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The real and present danger of ransomware

In association with eir Business

Hisham Marzouk

Published 01/09/2016 | 11:40

It's impossible to overstate the gravity of one of the most troubling threats in information security: ransomware, where attackers lock a victim's files or even whole networks, and release these assets only when a ransom is paid.

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Of all the research reports that cross my desk, those warning of the scale and cost of the ransomware threat seem to be the most numerous.

Cisco just devoted its midyear Cybersecurity Report to ransomware and its evolution, and as I was working on this article, I received Barkly’s report, Ransomware by the Numbers, which said categorically that ransomware is now the primary payload for phishing emails and exploit kits: “It's safe to say that if an employee at your company gets infected by something, chances are it's going to be ransomware.”

With more than 700,000 users a year now falling victim to encryption ransomware – being locked out of their own systems and files by an attacker’s encryption attack – it’s imperative that CIOs take action to manage the risks this threat poses to their businesses. The steps below may sound basic, but they are the essential starting point for any security strategy.

Better ransomware protection in three steps

1) Awareness, on individual and corporate level

Have you educated all users in your organisation about the danger of clicking on unknown attachments or visiting websites they’re unsure of? Phishing attacks continue to increase in sophistication, luring even experienced users into clicking links they shouldn't. Perhaps you’ve warned users already – but you need to check when you last did so, and share with them the latest information about the growing danger and make sure they are fully aware about best practices and the company’s policies. The importance of continuously educating your user base can’t be overemphasised. Have you set corporate policies for web access, e-mail usage & data backup?  You never know: this data backup policy may be your only way to recover your data in the future.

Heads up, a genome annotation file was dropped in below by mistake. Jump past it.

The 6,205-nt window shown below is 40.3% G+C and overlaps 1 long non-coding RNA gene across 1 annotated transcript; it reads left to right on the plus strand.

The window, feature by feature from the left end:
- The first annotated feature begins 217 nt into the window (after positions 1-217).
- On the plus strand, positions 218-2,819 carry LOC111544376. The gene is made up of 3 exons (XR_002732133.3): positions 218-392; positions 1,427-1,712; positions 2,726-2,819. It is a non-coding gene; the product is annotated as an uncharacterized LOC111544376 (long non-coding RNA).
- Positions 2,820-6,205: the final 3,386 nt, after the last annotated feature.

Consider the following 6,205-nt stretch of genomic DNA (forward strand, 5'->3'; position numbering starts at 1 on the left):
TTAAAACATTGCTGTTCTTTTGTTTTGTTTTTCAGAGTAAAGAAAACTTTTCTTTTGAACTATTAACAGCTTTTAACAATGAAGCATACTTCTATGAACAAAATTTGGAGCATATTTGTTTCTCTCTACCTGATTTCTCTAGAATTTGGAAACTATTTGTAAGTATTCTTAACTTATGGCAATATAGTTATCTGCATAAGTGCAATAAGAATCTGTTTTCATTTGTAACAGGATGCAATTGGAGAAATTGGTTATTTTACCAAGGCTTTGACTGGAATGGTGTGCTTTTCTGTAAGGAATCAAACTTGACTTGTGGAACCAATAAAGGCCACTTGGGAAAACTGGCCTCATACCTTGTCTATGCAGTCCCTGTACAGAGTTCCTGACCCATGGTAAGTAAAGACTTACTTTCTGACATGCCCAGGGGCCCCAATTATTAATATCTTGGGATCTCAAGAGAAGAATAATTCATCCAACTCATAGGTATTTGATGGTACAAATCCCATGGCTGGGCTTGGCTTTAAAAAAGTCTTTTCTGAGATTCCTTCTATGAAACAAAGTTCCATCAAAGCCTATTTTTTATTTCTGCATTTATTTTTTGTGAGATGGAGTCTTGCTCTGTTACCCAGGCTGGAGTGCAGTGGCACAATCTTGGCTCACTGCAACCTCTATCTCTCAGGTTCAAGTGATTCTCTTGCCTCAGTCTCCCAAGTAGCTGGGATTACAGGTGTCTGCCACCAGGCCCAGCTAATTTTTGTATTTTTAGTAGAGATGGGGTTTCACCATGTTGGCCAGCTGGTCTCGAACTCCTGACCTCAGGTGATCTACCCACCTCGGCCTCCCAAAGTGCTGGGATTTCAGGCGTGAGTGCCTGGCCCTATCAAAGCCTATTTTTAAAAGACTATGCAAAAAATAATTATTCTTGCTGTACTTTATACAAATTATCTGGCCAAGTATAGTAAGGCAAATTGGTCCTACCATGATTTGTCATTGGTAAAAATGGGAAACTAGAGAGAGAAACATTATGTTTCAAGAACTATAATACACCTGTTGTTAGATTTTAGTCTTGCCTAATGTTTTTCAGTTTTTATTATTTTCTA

2) Investigate your options for defence

Solutions like Advanced Threat Protection help safeguard your business by detecting and running any suspicious executable files in a sandbox -- a sealed-off area separate from your network -- to neutralise threats before they reach your systems. Your IT partner should be able to give you more details.

3) Monitor your systems

Do you monitor your systems for alerts or signs of attack? A spike in data transfer rates happening after hours is suspicious and should prompt further investigation. Keeping a close eye on your systems, and being able to receive an alarm if any suspicious systems or network activity is detected, will give you an opportunity to respond and begin mitigation before things get out of control. Your IT partner should be able to give you more details.

Small organisations are also at risk

My security colleagues at eir speak to businesses in a wide range of industries, from healthcare to the legal profession to financial services. While larger organisations in these sectors have taken significant steps to protect their networks and their data, SMEs can be slower to recognise the threat – perhaps because they believe they are not large or attractive enough targets.

This way of thinking is a mistake. Any organisation is at risk, and if your organisation is in the financial services, healthcare or legal sector, the threat is likely even higher. A small dentist’s or solicitor’s office may in fact be a prime target: an attacker after the most sensitive personal information will know that this kind of data resides in (and may be more accessible on) the networks and systems of these smaller, local providers. 

The European Union has just passed its first ever piece of EU-wide legislation on cybersecurity, the NIS Directive. Read here what the NIS Directive can mean for your organisation. Even if your business is not in one of the mission-critical sectors where the EU wants to enforce stronger security practice (energy, transport, water, banking, financial market infrastructures, healthcare and digital infrastructure), it’s important to realise that the NIS Directive sets a new tone for the conversation about information security in Ireland and every other Member State.

What are your company's plans to ensure that sensitive company and customer details aren't exposed to risks like encryption ransomware? At the very least, it's important to schedule a talk with your IT partner to assess your vulnerabilities, your overall exposure and available options to effectively protect and monitor your systems.

Waiting until after the attack happens is not an option.

Hisham Marzouk is Head of Network Security Services for eir. For more information about eir's upcoming suite of expanded security services, contact hisham.marzouk@eir.ie. If you would like to read more blog posts about security issues visit the eir Business blog